A sold-out crowd packed the Larimer Lounge Friday night to witness the Asteroids Galaxy Tour promote its late January release, “Out of Frequency.” Some were there, perhaps out of curiosity, having only heard the band’s “The Golden Age” in that ubiquitous Heineken ad or the band’s other irresistible track, “Around The Bend” from its 2010 debut, “Fruit.”
From the start, the six members of AGT owned the room. The hardcore throng that kept the front two-thirds of the room elbow-to-elbow never stopped cheering, dancing or enjoying themselves, even when AGT brought out the new tracks. I’m not a fan of horns generally, but on record, and especially live, AGT’s horns create their own atmosphere, making the songs swing like the last night of Mardi Gras. People sang/shouted along to most of the songs throughout the show. The band’s not-so-secret weapon is vocalist Mette Lindberg, whose looks no doubt were part of the reason the front of the Larimer was so jammed. To the uninitiated, Lindberg’s voice is reminiscent of a 10-year-old girl, Cyndi Lauper, or, more descriptively, a 10-year-old Cyndi Lauper.
Lindberg belts it out wonderfully live; her powerful voice acted as the greatest instrument in the band’s wall of sound. And who knew attractive blonde Scandinavian types could be so charismatic onstage? While not chatty, Lindberg did engage the room a bit, throwing in a Denver reference or a “Thank you, Colorado” where needed.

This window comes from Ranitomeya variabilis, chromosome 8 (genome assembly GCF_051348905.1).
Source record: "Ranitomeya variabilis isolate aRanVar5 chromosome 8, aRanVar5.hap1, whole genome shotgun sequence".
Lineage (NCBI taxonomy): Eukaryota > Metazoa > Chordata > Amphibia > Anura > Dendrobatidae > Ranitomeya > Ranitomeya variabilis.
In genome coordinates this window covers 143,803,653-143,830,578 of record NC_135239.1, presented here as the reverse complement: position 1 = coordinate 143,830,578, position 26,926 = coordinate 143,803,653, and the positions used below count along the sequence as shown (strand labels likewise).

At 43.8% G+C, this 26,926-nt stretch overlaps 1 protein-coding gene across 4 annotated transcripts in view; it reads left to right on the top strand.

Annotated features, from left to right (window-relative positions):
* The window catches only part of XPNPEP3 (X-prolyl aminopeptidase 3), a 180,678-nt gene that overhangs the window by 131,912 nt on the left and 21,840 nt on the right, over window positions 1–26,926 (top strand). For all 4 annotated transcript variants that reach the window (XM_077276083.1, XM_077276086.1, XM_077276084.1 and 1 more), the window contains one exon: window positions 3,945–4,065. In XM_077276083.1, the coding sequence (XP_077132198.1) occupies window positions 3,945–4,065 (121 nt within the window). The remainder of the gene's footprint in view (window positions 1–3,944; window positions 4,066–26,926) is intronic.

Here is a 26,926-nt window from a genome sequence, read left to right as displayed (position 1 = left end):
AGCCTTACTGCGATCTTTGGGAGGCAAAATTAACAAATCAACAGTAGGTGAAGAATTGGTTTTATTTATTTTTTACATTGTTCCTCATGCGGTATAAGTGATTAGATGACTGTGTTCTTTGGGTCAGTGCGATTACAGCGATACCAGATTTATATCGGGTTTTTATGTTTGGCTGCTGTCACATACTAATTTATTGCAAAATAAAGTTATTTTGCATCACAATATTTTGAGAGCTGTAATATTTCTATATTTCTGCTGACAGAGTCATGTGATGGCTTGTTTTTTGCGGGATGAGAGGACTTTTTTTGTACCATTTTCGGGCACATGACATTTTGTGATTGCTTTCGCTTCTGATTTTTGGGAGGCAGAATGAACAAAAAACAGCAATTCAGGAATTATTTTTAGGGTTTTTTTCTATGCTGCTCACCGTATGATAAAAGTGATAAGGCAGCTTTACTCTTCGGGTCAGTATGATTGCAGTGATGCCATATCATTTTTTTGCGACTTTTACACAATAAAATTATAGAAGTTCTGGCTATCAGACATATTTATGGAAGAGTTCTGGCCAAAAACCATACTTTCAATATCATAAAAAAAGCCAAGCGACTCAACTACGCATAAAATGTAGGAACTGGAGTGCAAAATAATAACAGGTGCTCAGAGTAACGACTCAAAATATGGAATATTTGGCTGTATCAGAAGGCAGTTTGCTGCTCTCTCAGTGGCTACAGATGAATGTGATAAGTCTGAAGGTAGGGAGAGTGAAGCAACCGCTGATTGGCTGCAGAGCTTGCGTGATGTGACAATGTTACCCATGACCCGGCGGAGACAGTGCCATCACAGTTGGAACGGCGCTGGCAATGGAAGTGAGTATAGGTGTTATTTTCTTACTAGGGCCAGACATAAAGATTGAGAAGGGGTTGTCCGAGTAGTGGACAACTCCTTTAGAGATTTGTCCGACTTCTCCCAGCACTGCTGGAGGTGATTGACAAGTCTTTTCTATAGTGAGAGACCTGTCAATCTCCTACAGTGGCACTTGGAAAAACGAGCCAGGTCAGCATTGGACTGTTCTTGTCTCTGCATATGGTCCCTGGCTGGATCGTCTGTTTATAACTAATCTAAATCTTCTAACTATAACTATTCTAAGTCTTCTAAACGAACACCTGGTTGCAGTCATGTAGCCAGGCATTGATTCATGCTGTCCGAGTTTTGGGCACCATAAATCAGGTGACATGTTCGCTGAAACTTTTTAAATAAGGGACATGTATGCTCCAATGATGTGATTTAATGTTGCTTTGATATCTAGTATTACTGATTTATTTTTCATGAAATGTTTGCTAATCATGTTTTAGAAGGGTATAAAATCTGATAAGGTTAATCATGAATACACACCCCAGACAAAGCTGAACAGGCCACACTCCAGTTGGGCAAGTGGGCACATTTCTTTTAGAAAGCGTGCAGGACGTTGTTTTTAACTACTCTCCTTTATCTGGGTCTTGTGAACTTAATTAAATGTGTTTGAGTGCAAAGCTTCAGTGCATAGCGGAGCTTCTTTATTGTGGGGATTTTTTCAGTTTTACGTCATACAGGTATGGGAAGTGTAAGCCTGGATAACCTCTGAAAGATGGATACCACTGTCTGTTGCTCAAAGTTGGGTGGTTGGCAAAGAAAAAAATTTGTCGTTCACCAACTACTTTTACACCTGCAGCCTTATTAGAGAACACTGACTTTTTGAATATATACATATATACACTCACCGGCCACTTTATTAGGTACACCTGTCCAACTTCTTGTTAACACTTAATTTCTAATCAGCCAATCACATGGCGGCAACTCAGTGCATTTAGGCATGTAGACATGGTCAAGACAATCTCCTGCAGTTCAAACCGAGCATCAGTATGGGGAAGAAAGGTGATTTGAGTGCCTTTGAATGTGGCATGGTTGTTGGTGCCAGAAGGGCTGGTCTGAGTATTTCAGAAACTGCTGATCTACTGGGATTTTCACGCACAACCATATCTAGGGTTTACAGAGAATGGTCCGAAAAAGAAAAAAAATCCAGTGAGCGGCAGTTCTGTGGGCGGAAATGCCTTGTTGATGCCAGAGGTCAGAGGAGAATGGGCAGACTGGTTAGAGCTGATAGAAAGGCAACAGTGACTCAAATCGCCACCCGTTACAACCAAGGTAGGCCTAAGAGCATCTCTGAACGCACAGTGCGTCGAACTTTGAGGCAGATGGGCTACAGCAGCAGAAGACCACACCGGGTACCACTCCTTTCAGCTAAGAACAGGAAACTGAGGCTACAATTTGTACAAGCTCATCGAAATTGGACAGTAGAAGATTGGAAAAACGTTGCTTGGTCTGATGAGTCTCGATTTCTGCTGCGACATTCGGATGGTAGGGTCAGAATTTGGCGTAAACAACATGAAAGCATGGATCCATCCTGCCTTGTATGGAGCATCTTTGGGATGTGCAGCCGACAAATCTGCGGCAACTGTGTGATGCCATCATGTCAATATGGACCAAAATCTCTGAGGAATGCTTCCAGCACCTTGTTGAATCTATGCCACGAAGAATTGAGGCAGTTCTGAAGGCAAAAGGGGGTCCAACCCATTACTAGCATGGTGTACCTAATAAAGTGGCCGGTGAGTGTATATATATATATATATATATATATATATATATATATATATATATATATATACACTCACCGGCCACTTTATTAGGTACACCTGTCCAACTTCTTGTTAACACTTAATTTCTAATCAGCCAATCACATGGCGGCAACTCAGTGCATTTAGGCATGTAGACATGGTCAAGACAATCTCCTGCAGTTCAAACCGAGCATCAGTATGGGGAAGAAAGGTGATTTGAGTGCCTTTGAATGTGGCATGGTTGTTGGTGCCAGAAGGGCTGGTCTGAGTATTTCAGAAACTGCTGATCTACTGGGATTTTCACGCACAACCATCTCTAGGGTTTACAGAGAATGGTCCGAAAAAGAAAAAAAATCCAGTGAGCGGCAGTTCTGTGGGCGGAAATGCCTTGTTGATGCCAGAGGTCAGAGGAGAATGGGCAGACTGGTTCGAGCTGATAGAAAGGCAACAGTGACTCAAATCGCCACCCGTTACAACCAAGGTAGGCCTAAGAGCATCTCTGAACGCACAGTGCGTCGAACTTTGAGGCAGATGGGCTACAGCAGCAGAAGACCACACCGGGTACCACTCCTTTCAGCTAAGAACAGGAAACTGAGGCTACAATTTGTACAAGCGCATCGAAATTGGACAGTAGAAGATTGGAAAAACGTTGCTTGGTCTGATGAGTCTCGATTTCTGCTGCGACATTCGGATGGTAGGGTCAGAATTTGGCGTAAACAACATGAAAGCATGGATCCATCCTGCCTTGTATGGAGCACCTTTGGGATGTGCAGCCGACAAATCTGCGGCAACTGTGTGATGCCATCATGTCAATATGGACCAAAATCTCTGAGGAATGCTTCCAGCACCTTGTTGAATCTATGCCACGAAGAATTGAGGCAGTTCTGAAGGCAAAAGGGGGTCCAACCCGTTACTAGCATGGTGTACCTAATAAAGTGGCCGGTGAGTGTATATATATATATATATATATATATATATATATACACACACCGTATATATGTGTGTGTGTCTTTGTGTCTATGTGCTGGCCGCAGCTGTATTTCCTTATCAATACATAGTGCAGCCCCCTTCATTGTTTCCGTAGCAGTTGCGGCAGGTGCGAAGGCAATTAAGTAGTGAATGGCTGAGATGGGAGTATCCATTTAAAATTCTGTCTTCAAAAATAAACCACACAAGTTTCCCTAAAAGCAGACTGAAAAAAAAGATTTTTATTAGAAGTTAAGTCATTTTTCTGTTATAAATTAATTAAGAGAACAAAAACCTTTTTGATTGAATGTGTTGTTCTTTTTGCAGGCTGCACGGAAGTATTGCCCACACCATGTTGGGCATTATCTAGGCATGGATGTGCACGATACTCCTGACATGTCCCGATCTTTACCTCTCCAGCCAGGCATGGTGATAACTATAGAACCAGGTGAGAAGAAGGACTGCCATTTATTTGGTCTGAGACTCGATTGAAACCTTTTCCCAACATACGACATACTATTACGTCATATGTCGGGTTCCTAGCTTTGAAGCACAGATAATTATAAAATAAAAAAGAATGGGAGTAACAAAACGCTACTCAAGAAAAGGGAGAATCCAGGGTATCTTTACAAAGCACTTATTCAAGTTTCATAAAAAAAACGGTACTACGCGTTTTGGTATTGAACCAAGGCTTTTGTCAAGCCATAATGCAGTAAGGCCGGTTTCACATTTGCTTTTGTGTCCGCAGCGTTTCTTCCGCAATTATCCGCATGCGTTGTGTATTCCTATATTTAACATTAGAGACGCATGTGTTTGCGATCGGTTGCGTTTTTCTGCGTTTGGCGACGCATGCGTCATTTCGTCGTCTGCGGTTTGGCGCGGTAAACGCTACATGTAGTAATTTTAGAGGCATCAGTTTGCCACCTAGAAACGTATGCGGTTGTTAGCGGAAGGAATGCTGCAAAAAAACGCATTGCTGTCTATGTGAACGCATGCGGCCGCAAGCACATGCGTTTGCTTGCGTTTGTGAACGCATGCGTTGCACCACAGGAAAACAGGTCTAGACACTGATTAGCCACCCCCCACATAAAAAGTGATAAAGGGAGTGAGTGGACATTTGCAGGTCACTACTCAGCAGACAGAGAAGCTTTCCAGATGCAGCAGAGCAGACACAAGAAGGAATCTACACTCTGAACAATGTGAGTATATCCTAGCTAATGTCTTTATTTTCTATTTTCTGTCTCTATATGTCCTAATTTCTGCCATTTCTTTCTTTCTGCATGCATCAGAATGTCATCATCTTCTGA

While dance, pop, funk and lounge elements were prominent elements, there were also some wonderful, blissful moments of electronica and psychedelia. AGT’s songs may sound purposefully designed for mass market appeal (Are you too cool for this band?), but it’s only because they load the best elements of the past (like producer Mark Ronson) onto easily likeable songs with great hooks, beats and instrumentation that repeated listens reveal to be far more than the simple dance songs they might appear to be to the casual listener.
At the Larimer Friday night, no one could casually listen. When AGT trotted out “The Golden Age” toward the end of its roughly 75 minute set, people were positively manic/euphoric; some breaking out in dance, others in virtual dry-humping, depending on their mood or alcohol intake.
Witnessing a band poised to catch fire bang out a performance this fun, in an intimate small club setting, provides that rare, sought-after live music experience; catching hungry bands on their way up is generally far more enjoyable than seeing them years later, in a larger venue, just as the band enters its “time to coast” phase. Based on Friday’s show, it’s hard to imagine AGT ever coasting.
Mike Long is a Longmont-based writer and comedian and a regular contributor to Reverb.